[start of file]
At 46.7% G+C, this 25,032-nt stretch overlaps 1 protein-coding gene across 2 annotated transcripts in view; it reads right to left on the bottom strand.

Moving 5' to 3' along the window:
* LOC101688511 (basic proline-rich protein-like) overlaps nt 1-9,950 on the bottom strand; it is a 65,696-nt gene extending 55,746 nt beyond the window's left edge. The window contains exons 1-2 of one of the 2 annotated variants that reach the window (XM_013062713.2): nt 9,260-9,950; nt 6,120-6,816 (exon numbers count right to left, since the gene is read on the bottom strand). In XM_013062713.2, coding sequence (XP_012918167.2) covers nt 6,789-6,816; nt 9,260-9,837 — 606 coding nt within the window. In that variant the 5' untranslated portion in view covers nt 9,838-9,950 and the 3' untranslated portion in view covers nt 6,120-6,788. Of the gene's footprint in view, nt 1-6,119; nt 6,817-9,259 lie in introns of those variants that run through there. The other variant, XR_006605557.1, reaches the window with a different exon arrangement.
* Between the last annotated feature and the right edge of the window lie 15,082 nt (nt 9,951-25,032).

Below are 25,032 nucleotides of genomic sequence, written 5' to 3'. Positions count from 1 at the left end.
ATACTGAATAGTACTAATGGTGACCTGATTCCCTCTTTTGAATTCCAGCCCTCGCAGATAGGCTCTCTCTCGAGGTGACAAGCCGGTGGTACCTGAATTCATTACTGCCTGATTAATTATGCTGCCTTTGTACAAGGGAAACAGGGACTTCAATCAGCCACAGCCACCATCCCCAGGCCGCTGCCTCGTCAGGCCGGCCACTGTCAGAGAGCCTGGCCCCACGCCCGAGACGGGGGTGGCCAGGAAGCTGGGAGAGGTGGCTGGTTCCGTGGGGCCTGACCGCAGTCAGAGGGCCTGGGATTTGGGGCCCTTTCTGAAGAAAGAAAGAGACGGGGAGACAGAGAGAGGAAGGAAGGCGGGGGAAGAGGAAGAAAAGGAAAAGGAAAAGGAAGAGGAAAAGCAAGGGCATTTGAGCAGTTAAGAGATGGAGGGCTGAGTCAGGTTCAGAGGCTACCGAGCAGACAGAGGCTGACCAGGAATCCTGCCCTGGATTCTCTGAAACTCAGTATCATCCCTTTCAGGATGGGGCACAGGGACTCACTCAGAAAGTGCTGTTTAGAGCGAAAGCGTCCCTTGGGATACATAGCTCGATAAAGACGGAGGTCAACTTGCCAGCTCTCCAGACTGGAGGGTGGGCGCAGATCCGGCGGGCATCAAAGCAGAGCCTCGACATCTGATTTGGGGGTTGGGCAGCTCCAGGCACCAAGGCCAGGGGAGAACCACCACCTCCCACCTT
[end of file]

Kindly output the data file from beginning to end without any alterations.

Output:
At 46.7% G+C, this 25,032-nt stretch overlaps 1 protein-coding gene across 2 annotated transcripts in view; it reads right to left on the bottom strand.

Moving 5' to 3' along the window:
* LOC101688511 (basic proline-rich protein-like) overlaps nt 1-9,950 on the bottom strand; it is a 65,696-nt gene extending 55,746 nt beyond the window's left edge. The window contains exons 1-2 of one of the 2 annotated variants that reach the window (XM_013062713.2): nt 9,260-9,950; nt 6,120-6,816 (exon numbers count right to left, since the gene is read on the bottom strand). In XM_013062713.2, coding sequence (XP_012918167.2) covers nt 6,789-6,816; nt 9,260-9,837 — 606 coding nt within the window. In that variant the 5' untranslated portion in view covers nt 9,838-9,950 and the 3' untranslated portion in view covers nt 6,120-6,788. Of the gene's footprint in view, nt 1-6,119; nt 6,817-9,259 lie in introns of those variants that run through there. The other variant, XR_006605557.1, reaches the window with a different exon arrangement.
* Between the last annotated feature and the right edge of the window lie 15,082 nt (nt 9,951-25,032).

Below are 25,032 nucleotides of genomic sequence, written 5' to 3'. Positions count from 1 at the left end.
ATACTGAATAGTACTAATGGTGACCTGATTCCCTCTTTTGAATTCCAGCCCTCGCAGATAGGCTCTCTCTCGAGGTGACAAGCCGGTGGTACCTGAATTCATTACTGCCTGATTAATTATGCTGCCTTTGTACAAGGGAAACAGGGACTTCAATCAGCCACAGCCACCATCCCCAGGCCGCTGCCTCGTCAGGCCGGCCACTGTCAGAGAGCCTGGCCCCACGCCCGAGACGGGGGTGGCCAGGAAGCTGGGAGAGGTGGCTGGTTCCGTGGGGCCTGACCGCAGTCAGAGGGCCTGGGATTTGGGGCCCTTTCTGAAGAAAGAAAGAGACGGGGAGACAGAGAGAGGAAGGAAGGCGGGGGAAGAGGAAGAAAAGGAAAAGGAAAAGGAAGAGGAAAAGCAAGGGCATTTGAGCAGTTAAGAGATGGAGGGCTGAGTCAGGTTCAGAGGCTACCGAGCAGACAGAGGCTGACCAGGAATCCTGCCCTGGATTCTCTGAAACTCAGTATCATCCCTTTCAGGATGGGGCACAGGGACTCACTCAGAAAGTGCTGTTTAGAGCGAAAGCGTCCCTTGGGATACATAGCTCGATAAAGACGGAGGTCAACTTGCCAGCTCTCCAGACTGGAGGGTGGGCGCAGATCCGGCGGGCATCAAAGCAGAGCCTCGACATCTGATTTGGGGGTTGGGCAGCTCCAGGCACCAAGGCCAGGGGAGAACCACCACCTCCCACCTT